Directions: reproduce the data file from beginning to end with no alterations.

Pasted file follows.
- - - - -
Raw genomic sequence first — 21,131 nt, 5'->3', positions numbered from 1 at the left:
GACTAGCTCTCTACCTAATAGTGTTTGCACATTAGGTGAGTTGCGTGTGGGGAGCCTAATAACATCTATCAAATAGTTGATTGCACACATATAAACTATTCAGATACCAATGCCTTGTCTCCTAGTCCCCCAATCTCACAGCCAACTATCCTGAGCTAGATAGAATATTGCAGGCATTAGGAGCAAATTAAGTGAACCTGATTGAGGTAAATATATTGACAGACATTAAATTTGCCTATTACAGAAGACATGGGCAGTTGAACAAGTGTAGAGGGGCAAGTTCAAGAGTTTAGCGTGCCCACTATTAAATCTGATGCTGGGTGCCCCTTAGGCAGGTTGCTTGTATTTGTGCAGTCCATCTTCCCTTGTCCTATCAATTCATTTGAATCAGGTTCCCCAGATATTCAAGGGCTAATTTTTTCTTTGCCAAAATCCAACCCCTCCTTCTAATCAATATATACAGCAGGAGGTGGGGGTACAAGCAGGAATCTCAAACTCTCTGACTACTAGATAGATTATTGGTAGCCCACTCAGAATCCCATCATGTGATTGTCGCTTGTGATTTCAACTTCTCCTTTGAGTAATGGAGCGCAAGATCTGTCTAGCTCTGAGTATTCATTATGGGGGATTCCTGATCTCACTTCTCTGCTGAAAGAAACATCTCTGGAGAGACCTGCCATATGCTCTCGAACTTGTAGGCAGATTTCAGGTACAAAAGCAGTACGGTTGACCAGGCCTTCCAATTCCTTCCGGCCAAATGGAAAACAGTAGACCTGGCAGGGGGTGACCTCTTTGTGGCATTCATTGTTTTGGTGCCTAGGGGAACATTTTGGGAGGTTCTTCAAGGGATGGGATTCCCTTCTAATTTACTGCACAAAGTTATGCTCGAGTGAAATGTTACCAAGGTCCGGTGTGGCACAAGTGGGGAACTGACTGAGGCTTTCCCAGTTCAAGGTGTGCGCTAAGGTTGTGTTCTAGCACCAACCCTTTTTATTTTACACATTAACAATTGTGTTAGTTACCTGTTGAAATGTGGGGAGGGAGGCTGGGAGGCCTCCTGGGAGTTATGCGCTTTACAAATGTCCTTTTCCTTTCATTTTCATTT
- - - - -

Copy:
Raw genomic sequence first — 21,131 nt, 5'->3', positions numbered from 1 at the left:
GACTAGCTCTCTACCTAATAGTGTTTGCACATTAGGTGAGTTGCGTGTGGGGAGCCTAATAACATCTATCAAATAGTTGATTGCACACATATAAACTATTCAGATACCAATGCCTTGTCTCCTAGTCCCCCAATCTCACAGCCAACTATCCTGAGCTAGATAGAATATTGCAGGCATTAGGAGCAAATTAAGTGAACCTGATTGAGGTAAATATATTGACAGACATTAAATTTGCCTATTACAGAAGACATGGGCAGTTGAACAAGTGTAGAGGGGCAAGTTCAAGAGTTTAGCGTGCCCACTATTAAATCTGATGCTGGGTGCCCCTTAGGCAGGTTGCTTGTATTTGTGCAGTCCATCTTCCCTTGTCCTATCAATTCATTTGAATCAGGTTCCCCAGATATTCAAGGGCTAATTTTTTCTTTGCCAAAATCCAACCCCTCCTTCTAATCAATATATACAGCAGGAGGTGGGGGTACAAGCAGGAATCTCAAACTCTCTGACTACTAGATAGATTATTGGTAGCCCACTCAGAATCCCATCATGTGATTGTCGCTTGTGATTTCAACTTCTCCTTTGAGTAATGGAGCGCAAGATCTGTCTAGCTCTGAGTATTCATTATGGGGGATTCCTGATCTCACTTCTCTGCTGAAAGAAACATCTCTGGAGAGACCTGCCATATGCTCTCGAACTTGTAGGCAGATTTCAGGTACAAAAGCAGTACGGTTGACCAGGCCTTCCAATTCCTTCCGGCCAAATGGAAAACAGTAGACCTGGCAGGGGGTGACCTCTTTGTGGCATTCATTGTTTTGGTGCCTAGGGGAACATTTTGGGAGGTTCTTCAAGGGATGGGATTCCCTTCTAATTTACTGCACAAAGTTATGCTCGAGTGAAATGTTACCAAGGTCCGGTGTGGCACAAGTGGGGAACTGACTGAGGCTTTCCCAGTTCAAGGTGTGCGCTAAGGTTGTGTTCTAGCACCAACCCTTTTTATTTTACACATTAACAATTGTGTTAGTTACCTGTTGAAATGTGGGGAGGGAGGCTGGGAGGCCTCCTGGGAGTTATGCGCTTTACAAATGTCCTTTTCCTTTCATTTTCATTT